The British Foreign office actively colluded with the Argentine Junta in the late seventies to cover up the occupation of a remote Falkland Islands dependency, Southern Thule, according to The Telegraph based on newly declassified files.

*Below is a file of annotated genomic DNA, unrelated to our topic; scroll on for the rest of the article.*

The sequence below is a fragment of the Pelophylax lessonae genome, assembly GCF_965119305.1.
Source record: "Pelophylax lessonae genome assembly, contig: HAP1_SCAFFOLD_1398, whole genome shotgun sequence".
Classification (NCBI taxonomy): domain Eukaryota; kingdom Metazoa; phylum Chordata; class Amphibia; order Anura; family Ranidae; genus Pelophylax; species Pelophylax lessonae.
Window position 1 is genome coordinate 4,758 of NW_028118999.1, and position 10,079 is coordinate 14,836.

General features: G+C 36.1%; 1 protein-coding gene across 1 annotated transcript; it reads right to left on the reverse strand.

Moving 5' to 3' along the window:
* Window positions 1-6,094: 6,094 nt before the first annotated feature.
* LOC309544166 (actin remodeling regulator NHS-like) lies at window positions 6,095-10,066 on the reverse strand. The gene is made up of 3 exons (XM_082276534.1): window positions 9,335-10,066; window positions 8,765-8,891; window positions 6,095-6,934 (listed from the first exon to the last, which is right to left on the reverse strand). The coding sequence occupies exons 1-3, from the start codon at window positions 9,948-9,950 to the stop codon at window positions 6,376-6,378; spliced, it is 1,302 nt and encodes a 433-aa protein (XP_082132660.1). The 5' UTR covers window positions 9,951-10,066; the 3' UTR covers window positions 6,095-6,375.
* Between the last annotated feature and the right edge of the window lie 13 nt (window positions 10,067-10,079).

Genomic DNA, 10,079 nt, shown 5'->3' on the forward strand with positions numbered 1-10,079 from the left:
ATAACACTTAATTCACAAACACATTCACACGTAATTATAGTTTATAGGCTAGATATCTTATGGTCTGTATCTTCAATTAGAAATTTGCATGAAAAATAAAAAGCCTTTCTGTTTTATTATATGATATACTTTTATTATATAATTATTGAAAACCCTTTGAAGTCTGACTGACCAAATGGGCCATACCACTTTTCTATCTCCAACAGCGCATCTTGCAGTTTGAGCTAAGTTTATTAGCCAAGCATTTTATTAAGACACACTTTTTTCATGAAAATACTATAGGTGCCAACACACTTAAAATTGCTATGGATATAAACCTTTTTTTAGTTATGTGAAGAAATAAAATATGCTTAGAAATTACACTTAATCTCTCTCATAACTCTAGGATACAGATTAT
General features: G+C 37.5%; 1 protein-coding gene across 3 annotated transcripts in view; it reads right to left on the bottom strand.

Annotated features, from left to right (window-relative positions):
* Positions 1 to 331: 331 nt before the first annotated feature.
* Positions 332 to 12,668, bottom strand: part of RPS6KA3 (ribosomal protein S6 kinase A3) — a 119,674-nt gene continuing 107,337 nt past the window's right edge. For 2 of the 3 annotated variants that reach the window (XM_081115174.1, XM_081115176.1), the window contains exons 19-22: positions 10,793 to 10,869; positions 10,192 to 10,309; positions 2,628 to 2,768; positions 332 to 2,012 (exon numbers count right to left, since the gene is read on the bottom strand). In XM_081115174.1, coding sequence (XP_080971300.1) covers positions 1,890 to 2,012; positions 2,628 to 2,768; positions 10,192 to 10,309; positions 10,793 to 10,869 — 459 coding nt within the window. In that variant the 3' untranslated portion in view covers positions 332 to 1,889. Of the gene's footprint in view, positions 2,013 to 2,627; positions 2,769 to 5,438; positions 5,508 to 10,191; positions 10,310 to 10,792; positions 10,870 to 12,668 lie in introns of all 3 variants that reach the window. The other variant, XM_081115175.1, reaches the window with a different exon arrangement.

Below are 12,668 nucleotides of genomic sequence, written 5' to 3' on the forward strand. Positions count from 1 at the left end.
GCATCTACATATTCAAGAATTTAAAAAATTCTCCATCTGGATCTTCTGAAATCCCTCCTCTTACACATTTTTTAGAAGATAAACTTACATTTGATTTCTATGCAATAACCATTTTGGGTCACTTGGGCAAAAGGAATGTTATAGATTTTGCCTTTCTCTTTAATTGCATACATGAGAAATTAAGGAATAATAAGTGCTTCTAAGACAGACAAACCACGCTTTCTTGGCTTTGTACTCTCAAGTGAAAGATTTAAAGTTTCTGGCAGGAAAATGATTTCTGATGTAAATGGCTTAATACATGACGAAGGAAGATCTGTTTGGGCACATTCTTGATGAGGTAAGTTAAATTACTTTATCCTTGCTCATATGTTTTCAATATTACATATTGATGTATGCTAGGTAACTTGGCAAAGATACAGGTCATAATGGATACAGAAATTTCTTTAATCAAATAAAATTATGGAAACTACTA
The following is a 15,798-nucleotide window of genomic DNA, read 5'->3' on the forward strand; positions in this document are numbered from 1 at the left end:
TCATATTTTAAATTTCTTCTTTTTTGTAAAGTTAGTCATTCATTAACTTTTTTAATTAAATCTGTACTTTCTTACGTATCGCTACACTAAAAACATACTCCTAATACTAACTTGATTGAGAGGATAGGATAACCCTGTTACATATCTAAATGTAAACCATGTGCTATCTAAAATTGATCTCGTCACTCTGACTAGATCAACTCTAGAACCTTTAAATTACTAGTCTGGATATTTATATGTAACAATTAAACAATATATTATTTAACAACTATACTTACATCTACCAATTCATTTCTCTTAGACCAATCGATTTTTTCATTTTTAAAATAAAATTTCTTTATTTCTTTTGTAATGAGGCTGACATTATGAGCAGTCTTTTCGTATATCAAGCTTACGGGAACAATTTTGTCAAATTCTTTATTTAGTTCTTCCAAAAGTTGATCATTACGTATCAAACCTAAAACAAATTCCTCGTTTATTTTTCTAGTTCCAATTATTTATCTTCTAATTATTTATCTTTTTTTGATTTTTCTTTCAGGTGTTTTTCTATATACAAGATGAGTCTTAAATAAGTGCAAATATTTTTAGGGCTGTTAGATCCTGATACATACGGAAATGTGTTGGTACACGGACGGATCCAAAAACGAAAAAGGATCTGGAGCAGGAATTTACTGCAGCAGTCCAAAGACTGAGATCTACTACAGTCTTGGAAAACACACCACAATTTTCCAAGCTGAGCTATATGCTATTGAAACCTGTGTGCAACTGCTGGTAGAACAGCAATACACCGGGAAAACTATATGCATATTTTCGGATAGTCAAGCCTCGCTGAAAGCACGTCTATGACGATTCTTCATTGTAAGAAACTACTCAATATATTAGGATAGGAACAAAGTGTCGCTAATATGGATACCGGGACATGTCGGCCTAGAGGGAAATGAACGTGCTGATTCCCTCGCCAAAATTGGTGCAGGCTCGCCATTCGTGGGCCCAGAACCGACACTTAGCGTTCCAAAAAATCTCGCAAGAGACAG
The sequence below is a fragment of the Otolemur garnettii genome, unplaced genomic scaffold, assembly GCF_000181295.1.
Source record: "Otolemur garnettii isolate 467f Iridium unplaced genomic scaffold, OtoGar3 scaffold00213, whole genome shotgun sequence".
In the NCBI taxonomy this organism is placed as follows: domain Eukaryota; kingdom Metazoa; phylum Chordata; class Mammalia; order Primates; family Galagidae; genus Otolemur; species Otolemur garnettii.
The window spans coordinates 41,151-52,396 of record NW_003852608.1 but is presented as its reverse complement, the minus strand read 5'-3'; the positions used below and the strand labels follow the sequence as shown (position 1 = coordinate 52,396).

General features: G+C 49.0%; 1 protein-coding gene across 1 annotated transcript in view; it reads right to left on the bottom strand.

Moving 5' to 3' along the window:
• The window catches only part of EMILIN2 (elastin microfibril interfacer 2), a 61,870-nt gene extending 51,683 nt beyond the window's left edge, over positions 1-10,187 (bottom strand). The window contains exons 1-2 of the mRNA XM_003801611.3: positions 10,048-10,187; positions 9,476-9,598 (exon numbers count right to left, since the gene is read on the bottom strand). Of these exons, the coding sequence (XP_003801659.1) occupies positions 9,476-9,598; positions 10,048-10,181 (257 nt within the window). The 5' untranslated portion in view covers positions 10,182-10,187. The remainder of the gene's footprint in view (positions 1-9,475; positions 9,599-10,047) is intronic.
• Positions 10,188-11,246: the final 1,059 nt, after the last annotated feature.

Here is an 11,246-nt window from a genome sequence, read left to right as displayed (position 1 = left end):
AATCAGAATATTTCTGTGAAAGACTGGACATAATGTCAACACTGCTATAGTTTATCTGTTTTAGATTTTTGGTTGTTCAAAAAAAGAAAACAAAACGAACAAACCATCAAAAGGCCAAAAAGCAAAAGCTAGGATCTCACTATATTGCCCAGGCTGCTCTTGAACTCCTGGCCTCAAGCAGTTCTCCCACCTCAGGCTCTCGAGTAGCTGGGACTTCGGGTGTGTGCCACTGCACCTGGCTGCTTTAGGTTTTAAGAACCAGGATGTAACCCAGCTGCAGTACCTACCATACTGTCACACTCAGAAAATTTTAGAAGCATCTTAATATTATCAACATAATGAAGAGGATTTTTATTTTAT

The illegal scientific occupation by 50 technicians lasted until the defeat of Argentina in the Falkland Islands conflict of 1982. The article from John Bingham states that "David Owen, James Callaghan's Foreign Secretary, feared that revelations about what he accepted was a "violation of British sovereignty" on Southern Thule would derail talks between the two countries about the future control of the Falklands themselves. In diplomatic language, he described the prospect of the Islanders finding out about a large Argentine base on British territory to the south of them as a "complicating factor". Mr Owen, now Lord Owen, made clear to his Argentine counterpart, Oscar Montes, in February 1978 that Britain wished to keep the base secret lest it become an "obstacle" to resolving the long-running dispute over sovereignty. Argentine forces landed on Southern Thule - a barren, uninhabited dependency, more than 1,000 miles south of the islands - in late 1976 in a move mirroring the later occupation of South Georgia which preceded full invasion of the Falklands. They set up an illegal "scientific" base manned by up to 50 "technicians" which remained until the defeat of Argentina in 1982. Although the British Government soon knew of the incursion and quietly protested, it was kept secret until May 1978 when it was exposed by the media and eventually confirmed to Parliament. But in February of that year, as important sovereignty talks were about to get under way in Lima, Peru, a British Antarctic Survey ship, the RRS Bransfield, came across the Argentines on Southern Thule. Ministers were informed and it set in train a series of urgent messages between London and negotiators in Lima highlighting a possible plan to legitimize the base as a joint scientific station before it came to light. Officials warned the Argentines of the "danger of a leak" and urged them to agree quickly. "We were concerned that the Argentine base on Southern Thule would become public knowledge," Lord Owen told the embassy in Buenos Aires on February 17, following the three-day talks. "It was relevant that the RRS Bransfield had recently discovered the base in Thule and the crew might talk about this on their arrival in Port Stanley on February 20. "In the event of a leak â€¦ the British Government would need to make it clear publicly that they had protested to Argentina about a violation of British sovereignty. "It would be a complicating factor in our negotiations", concludes the article.
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